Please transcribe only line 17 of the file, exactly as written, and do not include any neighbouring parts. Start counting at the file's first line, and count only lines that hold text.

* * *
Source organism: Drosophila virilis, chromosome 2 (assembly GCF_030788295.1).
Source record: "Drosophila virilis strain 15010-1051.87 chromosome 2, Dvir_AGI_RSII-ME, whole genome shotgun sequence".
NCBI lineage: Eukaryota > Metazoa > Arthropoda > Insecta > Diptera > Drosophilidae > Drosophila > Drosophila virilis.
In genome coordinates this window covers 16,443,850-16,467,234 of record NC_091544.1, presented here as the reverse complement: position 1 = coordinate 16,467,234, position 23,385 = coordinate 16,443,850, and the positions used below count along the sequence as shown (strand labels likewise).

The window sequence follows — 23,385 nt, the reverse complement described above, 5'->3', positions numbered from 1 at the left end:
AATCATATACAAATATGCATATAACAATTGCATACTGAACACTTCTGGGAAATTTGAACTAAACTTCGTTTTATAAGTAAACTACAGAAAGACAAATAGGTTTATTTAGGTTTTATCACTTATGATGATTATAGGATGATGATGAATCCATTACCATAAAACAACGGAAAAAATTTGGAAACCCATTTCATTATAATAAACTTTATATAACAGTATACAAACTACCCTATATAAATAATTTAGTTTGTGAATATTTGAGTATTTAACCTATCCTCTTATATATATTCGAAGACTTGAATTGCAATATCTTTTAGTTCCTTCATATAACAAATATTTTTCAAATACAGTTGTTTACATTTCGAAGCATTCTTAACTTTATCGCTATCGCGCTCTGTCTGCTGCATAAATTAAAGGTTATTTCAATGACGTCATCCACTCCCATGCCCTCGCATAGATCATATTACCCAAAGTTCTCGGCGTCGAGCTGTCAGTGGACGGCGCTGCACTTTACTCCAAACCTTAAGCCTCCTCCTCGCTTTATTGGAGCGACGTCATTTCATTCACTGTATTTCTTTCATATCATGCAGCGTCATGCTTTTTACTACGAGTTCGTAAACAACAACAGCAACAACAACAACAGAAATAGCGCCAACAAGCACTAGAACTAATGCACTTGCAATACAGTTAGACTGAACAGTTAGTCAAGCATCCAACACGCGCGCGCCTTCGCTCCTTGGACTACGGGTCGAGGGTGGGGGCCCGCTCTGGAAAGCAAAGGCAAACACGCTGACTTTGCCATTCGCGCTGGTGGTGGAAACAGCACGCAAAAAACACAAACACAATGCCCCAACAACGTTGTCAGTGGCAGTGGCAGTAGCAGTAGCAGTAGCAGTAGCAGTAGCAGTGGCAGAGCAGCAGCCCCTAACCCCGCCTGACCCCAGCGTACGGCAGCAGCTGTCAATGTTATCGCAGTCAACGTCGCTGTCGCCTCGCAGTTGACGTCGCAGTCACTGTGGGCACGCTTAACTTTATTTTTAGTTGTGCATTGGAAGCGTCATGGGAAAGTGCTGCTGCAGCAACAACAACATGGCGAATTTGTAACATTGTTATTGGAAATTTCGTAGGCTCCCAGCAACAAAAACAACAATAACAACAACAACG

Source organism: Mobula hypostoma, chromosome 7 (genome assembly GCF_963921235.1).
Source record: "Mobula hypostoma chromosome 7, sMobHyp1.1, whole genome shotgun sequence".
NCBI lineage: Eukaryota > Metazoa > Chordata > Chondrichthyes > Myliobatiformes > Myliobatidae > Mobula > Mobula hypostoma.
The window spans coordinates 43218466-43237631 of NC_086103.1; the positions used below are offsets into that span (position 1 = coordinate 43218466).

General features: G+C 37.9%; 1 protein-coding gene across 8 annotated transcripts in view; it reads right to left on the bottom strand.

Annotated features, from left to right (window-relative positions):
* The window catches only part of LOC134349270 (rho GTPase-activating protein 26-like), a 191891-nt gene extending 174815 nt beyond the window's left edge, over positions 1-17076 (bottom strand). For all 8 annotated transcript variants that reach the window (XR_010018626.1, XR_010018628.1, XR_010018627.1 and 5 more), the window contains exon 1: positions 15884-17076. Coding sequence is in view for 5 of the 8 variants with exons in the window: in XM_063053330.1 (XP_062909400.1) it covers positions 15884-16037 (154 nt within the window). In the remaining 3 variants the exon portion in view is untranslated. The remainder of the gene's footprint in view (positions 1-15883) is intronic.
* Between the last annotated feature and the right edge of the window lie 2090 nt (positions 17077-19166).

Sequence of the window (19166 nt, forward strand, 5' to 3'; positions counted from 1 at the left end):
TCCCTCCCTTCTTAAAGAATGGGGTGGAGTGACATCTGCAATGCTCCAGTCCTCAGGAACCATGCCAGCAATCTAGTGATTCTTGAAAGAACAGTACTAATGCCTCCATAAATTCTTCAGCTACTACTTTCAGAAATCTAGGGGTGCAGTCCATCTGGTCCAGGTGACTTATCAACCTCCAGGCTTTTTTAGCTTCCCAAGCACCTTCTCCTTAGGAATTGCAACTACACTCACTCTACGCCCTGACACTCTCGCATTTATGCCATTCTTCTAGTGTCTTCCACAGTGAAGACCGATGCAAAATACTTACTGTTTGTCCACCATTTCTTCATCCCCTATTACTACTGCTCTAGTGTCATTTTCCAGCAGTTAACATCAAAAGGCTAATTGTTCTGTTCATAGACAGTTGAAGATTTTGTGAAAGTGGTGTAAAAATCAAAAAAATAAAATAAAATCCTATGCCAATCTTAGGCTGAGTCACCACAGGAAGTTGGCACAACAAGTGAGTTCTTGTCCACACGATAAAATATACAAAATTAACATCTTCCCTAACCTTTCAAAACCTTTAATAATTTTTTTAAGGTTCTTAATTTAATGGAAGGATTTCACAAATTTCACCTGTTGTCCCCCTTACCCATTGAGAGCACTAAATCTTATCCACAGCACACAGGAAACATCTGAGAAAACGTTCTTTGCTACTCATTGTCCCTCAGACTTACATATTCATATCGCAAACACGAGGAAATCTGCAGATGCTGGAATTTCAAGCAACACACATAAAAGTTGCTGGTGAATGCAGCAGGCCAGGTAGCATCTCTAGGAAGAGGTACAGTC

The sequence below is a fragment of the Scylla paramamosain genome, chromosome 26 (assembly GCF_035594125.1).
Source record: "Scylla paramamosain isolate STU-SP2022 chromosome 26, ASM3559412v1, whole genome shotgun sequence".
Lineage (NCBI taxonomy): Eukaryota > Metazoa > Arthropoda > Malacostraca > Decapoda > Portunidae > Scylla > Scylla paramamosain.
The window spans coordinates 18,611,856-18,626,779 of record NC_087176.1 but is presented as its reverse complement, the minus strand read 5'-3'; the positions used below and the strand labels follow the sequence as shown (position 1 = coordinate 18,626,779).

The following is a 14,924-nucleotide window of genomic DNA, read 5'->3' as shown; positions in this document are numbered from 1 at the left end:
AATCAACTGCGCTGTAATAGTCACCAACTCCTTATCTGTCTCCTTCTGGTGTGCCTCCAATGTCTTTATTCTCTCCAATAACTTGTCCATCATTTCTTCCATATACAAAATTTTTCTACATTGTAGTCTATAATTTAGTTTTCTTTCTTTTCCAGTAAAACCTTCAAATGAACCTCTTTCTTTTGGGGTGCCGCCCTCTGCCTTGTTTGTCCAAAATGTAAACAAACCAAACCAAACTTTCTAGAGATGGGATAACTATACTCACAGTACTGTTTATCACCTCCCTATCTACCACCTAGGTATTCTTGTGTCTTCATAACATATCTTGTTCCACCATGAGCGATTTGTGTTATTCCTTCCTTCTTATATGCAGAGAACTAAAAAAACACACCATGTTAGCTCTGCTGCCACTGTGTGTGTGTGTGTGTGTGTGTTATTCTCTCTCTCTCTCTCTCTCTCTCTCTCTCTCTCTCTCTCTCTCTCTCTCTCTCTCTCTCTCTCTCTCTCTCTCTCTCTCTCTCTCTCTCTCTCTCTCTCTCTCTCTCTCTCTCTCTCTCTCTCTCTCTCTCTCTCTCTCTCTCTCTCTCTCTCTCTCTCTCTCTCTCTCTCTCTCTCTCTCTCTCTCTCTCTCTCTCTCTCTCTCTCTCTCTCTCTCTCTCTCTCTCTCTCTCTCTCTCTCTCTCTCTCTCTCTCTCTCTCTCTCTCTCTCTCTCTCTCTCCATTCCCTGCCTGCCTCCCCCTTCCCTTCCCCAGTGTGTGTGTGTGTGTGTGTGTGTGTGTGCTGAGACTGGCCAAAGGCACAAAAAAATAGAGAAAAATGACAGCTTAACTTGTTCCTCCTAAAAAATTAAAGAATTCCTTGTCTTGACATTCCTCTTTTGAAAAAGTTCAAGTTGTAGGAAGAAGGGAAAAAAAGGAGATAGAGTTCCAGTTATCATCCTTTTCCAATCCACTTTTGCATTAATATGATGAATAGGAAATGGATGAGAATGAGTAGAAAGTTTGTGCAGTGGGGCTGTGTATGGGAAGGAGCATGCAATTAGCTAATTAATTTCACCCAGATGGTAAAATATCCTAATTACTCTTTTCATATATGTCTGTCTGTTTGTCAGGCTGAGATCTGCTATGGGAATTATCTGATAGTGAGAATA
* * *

The sequence below is a fragment of the Scylla paramamosain genome, chromosome 26 (assembly GCF_035594125.1).